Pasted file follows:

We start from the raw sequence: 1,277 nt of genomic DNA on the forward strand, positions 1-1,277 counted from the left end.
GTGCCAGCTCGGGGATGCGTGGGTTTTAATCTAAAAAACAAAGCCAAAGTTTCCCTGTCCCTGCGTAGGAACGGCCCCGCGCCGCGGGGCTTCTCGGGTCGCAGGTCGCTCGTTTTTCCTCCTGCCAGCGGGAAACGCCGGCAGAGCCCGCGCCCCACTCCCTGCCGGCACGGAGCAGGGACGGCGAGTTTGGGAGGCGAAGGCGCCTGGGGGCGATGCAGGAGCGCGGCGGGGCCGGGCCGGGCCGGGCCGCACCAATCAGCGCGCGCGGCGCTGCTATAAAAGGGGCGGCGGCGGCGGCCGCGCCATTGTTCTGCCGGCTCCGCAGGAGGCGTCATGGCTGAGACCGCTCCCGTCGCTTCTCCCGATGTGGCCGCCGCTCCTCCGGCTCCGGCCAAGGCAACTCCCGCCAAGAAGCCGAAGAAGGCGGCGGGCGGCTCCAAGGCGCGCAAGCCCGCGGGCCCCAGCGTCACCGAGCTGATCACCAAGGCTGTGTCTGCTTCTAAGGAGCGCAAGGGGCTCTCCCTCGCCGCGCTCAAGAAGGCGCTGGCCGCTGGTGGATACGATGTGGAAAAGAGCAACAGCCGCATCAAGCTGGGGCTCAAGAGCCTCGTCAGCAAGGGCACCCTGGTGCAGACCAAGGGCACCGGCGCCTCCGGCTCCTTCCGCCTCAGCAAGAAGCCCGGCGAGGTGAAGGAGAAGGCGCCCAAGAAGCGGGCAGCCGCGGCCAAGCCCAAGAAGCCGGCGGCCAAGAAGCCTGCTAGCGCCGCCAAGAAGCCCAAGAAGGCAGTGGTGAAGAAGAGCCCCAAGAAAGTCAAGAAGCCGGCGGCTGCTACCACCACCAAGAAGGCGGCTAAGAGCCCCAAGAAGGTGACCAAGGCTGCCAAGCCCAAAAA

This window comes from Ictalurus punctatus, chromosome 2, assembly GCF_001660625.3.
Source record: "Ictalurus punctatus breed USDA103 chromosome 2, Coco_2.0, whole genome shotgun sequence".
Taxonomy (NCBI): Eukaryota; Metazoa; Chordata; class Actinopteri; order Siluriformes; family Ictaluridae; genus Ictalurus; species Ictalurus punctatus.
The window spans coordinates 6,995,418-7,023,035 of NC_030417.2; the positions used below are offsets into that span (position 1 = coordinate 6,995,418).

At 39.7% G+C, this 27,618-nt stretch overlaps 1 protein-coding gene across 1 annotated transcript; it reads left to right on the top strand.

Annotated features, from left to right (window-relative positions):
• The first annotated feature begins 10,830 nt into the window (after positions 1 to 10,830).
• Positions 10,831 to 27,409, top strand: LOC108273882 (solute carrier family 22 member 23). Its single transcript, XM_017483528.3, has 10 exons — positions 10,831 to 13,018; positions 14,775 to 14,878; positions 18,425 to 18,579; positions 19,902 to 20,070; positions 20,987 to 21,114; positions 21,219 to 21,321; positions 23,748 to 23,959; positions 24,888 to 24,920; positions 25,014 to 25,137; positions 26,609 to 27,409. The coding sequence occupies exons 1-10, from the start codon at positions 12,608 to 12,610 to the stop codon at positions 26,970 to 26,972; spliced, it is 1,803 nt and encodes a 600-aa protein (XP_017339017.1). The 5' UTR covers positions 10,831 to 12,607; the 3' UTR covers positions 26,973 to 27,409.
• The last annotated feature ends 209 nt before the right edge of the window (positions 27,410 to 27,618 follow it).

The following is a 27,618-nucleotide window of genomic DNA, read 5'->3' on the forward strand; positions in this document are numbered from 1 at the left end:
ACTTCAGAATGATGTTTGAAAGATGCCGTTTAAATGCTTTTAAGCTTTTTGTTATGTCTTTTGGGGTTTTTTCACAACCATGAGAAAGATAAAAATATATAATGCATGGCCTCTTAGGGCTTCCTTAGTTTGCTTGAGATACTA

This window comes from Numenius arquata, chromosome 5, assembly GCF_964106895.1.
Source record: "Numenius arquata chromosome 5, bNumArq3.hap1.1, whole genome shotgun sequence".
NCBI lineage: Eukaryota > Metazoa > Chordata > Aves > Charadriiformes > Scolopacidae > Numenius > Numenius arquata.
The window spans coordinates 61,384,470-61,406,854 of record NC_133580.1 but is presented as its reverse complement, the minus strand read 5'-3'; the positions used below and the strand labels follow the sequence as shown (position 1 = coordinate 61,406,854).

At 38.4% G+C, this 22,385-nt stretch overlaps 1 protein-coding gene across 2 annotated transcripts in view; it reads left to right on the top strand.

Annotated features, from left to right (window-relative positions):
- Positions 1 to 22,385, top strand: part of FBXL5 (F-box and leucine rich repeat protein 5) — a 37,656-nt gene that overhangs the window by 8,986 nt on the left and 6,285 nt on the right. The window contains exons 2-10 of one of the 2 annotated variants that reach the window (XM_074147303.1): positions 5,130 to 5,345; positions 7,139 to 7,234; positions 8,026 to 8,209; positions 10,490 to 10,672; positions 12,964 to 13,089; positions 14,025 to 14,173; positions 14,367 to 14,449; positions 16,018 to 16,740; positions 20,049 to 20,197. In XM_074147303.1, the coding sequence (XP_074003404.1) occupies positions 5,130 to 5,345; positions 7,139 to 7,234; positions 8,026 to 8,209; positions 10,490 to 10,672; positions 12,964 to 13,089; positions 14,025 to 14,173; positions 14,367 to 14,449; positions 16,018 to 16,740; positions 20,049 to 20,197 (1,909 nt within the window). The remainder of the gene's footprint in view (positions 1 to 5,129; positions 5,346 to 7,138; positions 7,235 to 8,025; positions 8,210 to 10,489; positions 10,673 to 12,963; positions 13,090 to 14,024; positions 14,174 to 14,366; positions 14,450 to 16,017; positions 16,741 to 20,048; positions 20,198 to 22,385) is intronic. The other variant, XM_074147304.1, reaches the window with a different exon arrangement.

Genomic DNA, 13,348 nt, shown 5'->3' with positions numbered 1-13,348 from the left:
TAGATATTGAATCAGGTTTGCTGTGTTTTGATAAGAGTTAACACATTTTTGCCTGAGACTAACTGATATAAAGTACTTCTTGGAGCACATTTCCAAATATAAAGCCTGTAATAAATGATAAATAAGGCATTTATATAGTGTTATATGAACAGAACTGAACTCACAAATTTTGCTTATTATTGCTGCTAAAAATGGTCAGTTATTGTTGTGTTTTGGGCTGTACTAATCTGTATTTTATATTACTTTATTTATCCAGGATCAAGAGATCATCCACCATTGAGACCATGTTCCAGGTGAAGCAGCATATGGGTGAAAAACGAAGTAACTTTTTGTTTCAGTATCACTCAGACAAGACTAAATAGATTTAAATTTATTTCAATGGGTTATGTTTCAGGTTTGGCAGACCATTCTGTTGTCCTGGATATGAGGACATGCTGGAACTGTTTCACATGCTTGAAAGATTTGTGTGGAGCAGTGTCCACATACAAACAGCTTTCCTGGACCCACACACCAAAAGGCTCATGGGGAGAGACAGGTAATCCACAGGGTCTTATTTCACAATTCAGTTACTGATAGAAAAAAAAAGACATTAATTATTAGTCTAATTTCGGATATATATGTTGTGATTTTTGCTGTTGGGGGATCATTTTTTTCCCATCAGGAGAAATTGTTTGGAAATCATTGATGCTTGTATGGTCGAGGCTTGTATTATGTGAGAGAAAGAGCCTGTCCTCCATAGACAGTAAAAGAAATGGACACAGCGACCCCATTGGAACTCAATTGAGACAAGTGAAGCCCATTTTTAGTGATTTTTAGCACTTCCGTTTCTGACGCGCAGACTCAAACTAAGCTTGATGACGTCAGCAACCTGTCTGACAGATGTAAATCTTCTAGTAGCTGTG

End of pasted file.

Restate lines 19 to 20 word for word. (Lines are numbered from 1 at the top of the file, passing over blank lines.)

Annotated features, from left to right (window-relative positions):
- Positions 1 to 22,385, top strand: part of FBXL5 (F-box and leucine rich repeat protein 5) — a 37,656-nt gene that overhangs the window by 8,986 nt on the left and 6,285 nt on the right. The window contains exons 2-10 of one of the 2 annotated variants that reach the window (XM_074147303.1): positions 5,130 to 5,345; positions 7,139 to 7,234; positions 8,026 to 8,209; positions 10,490 to 10,672; positions 12,964 to 13,089; positions 14,025 to 14,173; positions 14,367 to 14,449; positions 16,018 to 16,740; positions 20,049 to 20,197. In XM_074147303.1, the coding sequence (XP_074003404.1) occupies positions 5,130 to 5,345; positions 7,139 to 7,234; positions 8,026 to 8,209; positions 10,490 to 10,672; positions 12,964 to 13,089; positions 14,025 to 14,173; positions 14,367 to 14,449; positions 16,018 to 16,740; positions 20,049 to 20,197 (1,909 nt within the window). The remainder of the gene's footprint in view (positions 1 to 5,129; positions 5,346 to 7,138; positions 7,235 to 8,025; positions 8,210 to 10,489; positions 10,673 to 12,963; positions 13,090 to 14,024; positions 14,174 to 14,366; positions 14,450 to 16,017; positions 16,741 to 20,048; positions 20,198 to 22,385) is intronic. The other variant, XM_074147304.1, reaches the window with a different exon arrangement.